That said, comics (I believe) can weather the recession a little better than others. It’s a cottage industry with it’s own support system. Unlike, say comic strips who depend on the dwindling newspapers. The consumers of comics “go to” the source, rather than newspaper delivery, or magazine subscription. Retailers specialize in the product, so it’s not like depending on Walmart to distribute your book, or Macy’s to sell your comic theme T-Shirt.

    Not saying the comic industry is recession proof (like the video game industry appears to be, et.) but that comics might weather the hard times where other big fish who depend on other industries would panic.

    Comic conventions are just one of those legs propping it up.
    And let’s all be thankful for that.

  8. I was surprised at the success at the show for for Graphic Universe–much better, in terms of moving product, than last year, and we couldn’t give the wild discounts we did last year. We were located in the middle of the 1800 row, which was never completely mobbed like last year. But I feel we had a better line-up of books this year, and a particular title people were looking for specifically. And, for a small division within the Lerner company like GU, the barometer for a successful convention may be somewhat lower than for other publishers and vendors.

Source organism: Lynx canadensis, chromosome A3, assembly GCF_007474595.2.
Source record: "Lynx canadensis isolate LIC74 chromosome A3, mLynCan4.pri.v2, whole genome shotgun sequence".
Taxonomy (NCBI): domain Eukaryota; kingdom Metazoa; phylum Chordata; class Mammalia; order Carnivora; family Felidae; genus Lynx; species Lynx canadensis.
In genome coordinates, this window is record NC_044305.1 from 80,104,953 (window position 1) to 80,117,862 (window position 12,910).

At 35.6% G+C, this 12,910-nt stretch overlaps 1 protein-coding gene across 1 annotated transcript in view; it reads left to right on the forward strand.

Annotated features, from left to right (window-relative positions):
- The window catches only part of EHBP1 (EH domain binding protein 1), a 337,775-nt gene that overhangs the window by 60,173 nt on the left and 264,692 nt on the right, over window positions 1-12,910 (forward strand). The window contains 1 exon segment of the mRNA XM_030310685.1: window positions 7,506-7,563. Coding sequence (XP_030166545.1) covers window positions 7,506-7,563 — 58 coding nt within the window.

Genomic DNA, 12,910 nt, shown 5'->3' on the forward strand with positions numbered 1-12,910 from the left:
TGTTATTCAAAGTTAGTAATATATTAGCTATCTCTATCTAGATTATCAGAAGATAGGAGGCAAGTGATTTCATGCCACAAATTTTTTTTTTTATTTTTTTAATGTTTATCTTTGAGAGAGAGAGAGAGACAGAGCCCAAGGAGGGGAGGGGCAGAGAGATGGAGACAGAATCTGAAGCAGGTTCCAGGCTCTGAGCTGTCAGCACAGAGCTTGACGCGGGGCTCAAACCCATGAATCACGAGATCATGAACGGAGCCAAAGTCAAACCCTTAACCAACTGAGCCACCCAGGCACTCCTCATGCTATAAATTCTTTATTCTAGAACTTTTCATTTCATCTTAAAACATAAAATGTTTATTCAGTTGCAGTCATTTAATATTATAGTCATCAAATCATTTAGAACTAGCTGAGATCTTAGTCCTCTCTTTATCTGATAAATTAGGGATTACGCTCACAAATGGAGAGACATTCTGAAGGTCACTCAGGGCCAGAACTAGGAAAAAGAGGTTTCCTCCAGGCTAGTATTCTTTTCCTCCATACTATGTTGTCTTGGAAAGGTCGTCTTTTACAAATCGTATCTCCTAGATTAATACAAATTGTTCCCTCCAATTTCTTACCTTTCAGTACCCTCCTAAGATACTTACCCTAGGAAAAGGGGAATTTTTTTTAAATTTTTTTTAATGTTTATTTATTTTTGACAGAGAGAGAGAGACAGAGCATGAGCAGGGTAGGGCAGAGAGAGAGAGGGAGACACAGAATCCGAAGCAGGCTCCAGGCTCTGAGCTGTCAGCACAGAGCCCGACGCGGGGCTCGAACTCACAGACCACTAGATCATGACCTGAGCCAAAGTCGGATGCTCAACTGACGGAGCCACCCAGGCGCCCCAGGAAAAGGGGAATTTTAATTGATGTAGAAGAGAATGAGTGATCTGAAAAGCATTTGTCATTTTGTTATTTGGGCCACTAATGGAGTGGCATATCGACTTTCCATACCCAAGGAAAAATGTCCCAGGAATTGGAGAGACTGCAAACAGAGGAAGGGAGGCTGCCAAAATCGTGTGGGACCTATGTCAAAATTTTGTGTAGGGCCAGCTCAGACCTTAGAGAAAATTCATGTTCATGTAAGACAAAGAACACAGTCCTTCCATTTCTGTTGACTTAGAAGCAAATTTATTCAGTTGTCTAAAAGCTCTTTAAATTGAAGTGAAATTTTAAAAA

But also… our books are primarily for young readers, and I got a sense of parents thinking both, “What can I give the kids that’s relatively inexpensive? Books!” and “We’re going to have fun no matter what.” But also also, everyone seemed cheerful, all the children were above average, and a lot of people who’d never heard of our books were spending money freely. Booksellers seemed to be searching very hard for just the right product, so of course we book publishers have to hope that our product is the one that they’ll both stock and be able to sell successfully.

    But also also also, it was a little distressing to be approached by so many authors and artists saying that modest budgets or page rates aren’t out of the question for them, as long as some work is on offer.

    In sum, I feel optimistic about the industry pulling through, but underneath it I’m afraid I might just be a Pollyanna hyped up on convention fever. And also feverish from whatever I caught at the convention.

  9. I got into the show on Saturday with a free pass — otherwise, I would not have attended. $40 at the door (after a $20 round trip train ticket) is too much for me right now. That didn’t stop me from spending $125 on Silver Age issues of AMAZING SPIDER-MAN … but on the train ride back to Trenton, I kept telling myself, “I shouldn’t have spent so much,” “I can’t spend money on old comic books,” etc. Had I pulled out the credit card, I would have spent more. Fortunately, there are no big shows coming up … and I don’t usually purchase on eBay.

    This was probably my Last Hurrah for Comics for a while …

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  4. [...] • The economy may be circling the drain, but initial reports indicate that’s had little effect on the mood, or the crowd size, at New York Comic Con. “The logline for the show is definitely ‘What recession?’,” writes Heidi MacDonald. “More than one person referred to the con as an ‘escape’ from the realities of unemployment, and global deflation.” [...]